The share of Americans who do not identify with a religious group is surely growing: While nationwide surveys in the 1970s and ’80s found that fewer than one-in-ten U.S. adults said they had no religious affiliation, fully 23% now describe themselves as atheists, agnostics or “nothing in particular.”
But there are differing ideas about the factors driving this trend – and its implications for society. While it appears the U.S. is becoming less religious, some contend that’s not necessarily the case. Instead, they say, the growth of the “nones” may simply indicate that people who are not religious are becoming more forthright and willing to say they have no religious affiliation, perhaps because being a “none” has become more socially acceptable.
Do survey data support this notion? The answer is yes – but only partly. Two, or even three, closely related things seem to be going on. Americans who are not religiously active and who don’t hold strong religious beliefs are more likely now than similar people were in the past to say they have no religion. But that’s not the whole story, because the share of Americans with low levels of religious commitment (on a scale combining four common measures) also has been growing.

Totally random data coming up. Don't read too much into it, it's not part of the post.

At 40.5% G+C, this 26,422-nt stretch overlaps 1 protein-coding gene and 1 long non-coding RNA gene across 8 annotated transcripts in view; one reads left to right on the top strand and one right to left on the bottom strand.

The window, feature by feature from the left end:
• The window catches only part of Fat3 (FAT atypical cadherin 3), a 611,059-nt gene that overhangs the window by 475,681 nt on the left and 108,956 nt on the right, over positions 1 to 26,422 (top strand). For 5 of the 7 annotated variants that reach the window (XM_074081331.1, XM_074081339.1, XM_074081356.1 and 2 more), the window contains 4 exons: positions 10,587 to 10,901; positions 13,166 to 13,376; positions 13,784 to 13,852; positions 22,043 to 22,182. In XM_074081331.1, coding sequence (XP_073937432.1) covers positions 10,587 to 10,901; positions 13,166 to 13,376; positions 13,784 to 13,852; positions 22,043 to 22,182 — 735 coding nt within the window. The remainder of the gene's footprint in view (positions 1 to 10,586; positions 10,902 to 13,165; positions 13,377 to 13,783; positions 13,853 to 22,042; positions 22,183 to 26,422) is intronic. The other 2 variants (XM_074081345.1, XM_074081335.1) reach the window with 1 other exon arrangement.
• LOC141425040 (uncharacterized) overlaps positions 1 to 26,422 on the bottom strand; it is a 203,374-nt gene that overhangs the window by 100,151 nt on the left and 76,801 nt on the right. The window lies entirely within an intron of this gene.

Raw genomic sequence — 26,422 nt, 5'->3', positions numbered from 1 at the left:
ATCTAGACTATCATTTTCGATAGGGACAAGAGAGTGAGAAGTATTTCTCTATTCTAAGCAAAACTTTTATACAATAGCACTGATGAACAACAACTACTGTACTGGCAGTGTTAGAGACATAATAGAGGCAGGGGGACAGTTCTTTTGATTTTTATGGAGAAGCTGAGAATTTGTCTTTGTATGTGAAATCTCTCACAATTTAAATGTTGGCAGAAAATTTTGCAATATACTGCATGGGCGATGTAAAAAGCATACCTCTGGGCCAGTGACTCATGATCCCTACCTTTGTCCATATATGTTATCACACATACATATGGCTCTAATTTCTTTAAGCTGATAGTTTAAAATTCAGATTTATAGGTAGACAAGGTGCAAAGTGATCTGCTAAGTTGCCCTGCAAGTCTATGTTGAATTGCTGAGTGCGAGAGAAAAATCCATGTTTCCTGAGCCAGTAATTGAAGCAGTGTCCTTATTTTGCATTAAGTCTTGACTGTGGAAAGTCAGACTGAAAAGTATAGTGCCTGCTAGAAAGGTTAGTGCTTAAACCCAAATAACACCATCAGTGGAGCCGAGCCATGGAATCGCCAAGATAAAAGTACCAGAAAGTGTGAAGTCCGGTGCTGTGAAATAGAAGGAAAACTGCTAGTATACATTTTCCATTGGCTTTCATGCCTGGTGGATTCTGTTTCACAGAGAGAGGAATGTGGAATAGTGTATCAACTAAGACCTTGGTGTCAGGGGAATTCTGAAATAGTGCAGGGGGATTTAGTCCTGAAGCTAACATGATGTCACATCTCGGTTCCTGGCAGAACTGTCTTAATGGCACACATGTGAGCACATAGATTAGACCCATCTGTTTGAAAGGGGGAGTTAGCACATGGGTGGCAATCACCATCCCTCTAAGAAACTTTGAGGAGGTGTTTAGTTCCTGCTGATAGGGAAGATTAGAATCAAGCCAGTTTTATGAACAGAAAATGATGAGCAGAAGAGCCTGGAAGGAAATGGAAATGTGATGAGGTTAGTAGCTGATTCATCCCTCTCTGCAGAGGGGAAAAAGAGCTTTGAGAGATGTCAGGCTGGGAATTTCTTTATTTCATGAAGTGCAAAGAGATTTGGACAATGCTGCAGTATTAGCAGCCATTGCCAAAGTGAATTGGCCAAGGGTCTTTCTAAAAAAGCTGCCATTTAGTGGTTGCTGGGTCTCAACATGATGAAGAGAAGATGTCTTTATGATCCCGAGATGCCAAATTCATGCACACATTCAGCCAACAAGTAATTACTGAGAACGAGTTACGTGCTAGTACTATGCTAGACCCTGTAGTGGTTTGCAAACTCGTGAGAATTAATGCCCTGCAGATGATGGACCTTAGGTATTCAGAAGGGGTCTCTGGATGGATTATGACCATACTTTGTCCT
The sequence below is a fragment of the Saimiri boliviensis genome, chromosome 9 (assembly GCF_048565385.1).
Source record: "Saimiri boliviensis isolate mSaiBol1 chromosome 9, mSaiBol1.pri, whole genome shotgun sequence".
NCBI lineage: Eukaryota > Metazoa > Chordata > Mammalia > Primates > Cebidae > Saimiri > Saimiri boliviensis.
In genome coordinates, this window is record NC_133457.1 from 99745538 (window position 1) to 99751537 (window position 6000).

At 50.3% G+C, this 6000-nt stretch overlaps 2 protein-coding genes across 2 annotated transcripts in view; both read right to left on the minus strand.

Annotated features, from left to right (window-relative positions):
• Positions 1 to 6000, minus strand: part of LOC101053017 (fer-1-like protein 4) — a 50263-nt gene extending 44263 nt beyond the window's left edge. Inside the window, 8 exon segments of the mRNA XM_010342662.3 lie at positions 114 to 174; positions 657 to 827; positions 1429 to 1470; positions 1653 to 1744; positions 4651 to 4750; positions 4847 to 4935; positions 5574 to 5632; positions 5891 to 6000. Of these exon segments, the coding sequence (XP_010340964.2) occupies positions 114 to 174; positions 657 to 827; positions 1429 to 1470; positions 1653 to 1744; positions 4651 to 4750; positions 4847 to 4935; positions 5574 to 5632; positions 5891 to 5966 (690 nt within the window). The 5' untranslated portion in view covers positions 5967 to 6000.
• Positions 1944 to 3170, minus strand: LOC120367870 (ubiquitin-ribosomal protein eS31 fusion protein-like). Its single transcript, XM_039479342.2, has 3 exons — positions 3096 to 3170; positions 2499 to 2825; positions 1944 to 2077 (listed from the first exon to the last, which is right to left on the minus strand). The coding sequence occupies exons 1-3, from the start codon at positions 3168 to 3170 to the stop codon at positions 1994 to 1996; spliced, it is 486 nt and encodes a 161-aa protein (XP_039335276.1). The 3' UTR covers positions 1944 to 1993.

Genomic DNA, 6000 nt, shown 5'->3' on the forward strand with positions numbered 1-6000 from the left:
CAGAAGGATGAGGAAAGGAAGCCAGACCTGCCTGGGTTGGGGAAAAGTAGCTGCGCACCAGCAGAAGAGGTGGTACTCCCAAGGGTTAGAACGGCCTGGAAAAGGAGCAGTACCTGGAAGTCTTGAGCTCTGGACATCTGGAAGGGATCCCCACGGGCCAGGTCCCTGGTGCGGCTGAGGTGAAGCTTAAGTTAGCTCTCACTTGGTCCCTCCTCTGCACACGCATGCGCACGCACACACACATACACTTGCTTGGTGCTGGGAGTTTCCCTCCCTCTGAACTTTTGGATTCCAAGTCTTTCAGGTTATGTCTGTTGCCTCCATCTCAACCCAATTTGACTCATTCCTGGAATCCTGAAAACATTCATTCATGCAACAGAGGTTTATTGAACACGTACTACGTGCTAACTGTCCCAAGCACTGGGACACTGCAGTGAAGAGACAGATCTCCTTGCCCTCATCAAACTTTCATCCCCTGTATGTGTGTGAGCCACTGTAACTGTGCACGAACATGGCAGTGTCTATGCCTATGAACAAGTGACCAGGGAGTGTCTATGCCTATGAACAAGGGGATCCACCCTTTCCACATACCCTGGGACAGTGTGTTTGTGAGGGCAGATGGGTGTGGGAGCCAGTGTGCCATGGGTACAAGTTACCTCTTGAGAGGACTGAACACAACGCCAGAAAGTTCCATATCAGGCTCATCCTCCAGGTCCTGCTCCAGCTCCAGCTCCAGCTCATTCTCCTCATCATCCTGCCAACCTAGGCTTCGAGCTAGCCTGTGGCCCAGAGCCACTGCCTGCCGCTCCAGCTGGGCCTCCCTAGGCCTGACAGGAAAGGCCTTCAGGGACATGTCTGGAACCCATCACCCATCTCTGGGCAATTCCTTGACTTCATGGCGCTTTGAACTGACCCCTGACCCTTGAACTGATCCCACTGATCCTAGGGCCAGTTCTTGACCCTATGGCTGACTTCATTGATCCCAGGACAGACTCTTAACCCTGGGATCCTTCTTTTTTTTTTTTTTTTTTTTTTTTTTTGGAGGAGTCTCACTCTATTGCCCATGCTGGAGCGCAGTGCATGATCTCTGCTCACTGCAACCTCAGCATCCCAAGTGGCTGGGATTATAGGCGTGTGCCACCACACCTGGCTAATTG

Digital news continues to evolve, pushed by a variety of innovations in recent years, from groundbreaking new technologies like virtual reality and automated reporting to experiments on social platforms that have altered campaign coverage. As journalists and media practitioners gather for the annual Online News Association Conference, here are 10 key findings from recent Pew Research Center surveys and analyses that show how these rapid digital shifts are reshaping Americans’ news habits:
1 About four-in-ten Americans now often get news online. Digital is currently second only to TV news as the most prominent news platform. Nearly twice as many adults (38%) often get news online than get news in print (20%). Younger adults are especially likely to turn to the web for their news, while older Americans rely heavily on TV for their news. Print newspapers are still relatively popular among older Americans, but very few younger Americans say they read them often.
2 Mobile is becoming a preferred device for digital news. The portion of Americans who ever get news on a mobile device has gone up from 54% in 2013 to 72% today. Two-thirds (66%) of Americans get news on both desktop/laptop and mobile, but more of those prefer mobile (56%) than desktop (42%). Read More →
Category: 5 Facts
For millennia, humans have been dreaming about vaulting past our biological limits, from natural constraints on our intellect and physicality to our very mortality. But now, according to some researchers and futurists, we may be on the cusp of a scientific revolution that could give each of us an opportunity to cross these boundaries and live longer and stronger than any human being before us.
And yet, a pair of Pew Research Center surveys on life extension and human enhancement show that many U.S. adults are not ready to embrace these possibilities, whether it be in their own lives or in society more broadly.